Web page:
ABC projects are, by definition, constructed more rapidly that those that use conventional techniques. The rapid construction confers benefits on the traveling public, and on businesses, primarily by virtue of the reduction in delays. However, it is appropriate to ask whether the faster construction also carries hidden disadvantages, such as a shorter service life and greater fragility and susceptibility to damage or corrosion. This project, seeks to collect first-hand evidence on those issues from bridges constructed in Washington State. The results will be reported in a format suitable for inclusion in a course module on ABC.
The objective is to select two bridges in Washington State and to document their performance under service loads, particularly with respect to their ABC features.
The following tasks will be performed to achieve the project objective:
- Task 1
- Discussion with center personnel and partner university representatives to reach agreement on the nature and extent of material to be included in the course module.
- Task 2
- A review of the known bridges in Washington state that were constructed using ABC techniques, and selection of two of them for study. The researchers are already familiar with two bridges associated with I-5 that might prove suitable. (The overcrossing at Grand Mounds, south of Olympia, built using PBES, and the Skagit River Replacement Bridge that carries I-5 over the Skagit River. It was installed using a lateral slide.)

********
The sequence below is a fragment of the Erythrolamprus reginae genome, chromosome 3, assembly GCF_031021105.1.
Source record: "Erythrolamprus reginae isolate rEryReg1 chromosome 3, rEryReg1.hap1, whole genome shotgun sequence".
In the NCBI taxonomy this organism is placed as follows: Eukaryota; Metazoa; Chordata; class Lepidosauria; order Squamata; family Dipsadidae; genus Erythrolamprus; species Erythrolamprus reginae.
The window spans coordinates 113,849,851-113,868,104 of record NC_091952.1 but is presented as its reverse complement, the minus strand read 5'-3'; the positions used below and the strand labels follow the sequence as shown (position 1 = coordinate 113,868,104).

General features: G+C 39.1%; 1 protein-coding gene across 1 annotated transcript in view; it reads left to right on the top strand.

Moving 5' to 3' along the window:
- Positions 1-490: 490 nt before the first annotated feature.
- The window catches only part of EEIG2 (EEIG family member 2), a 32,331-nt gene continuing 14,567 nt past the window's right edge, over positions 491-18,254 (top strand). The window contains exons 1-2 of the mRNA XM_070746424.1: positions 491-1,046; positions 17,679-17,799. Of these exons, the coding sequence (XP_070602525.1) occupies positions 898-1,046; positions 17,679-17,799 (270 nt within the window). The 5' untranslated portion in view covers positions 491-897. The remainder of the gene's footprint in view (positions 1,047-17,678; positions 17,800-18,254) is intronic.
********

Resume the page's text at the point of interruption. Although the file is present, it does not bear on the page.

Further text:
- Task 3
- Selection of two bridges, in collaboration with the WSDOT.
- Task 4
- Collection of data. This will include construction records, subsequent maintenance records, discussions with DOT Bridge Preservation personnel, and a site visit to each bridge to permit inspection and photographs (of such features as are not already documented by the DOT). The data collection will be conducted in collaboration with the other partner universities, after pooling knowledge about the most appropriate data to seek and methods for acquiring it.
- Task 5
- Task 6
- Preparation of audio-visual aids for inclusion in the course module.
Principal Investigator: Dr. John Stanton
Co-Principal Investigators: Paolo M. Calvi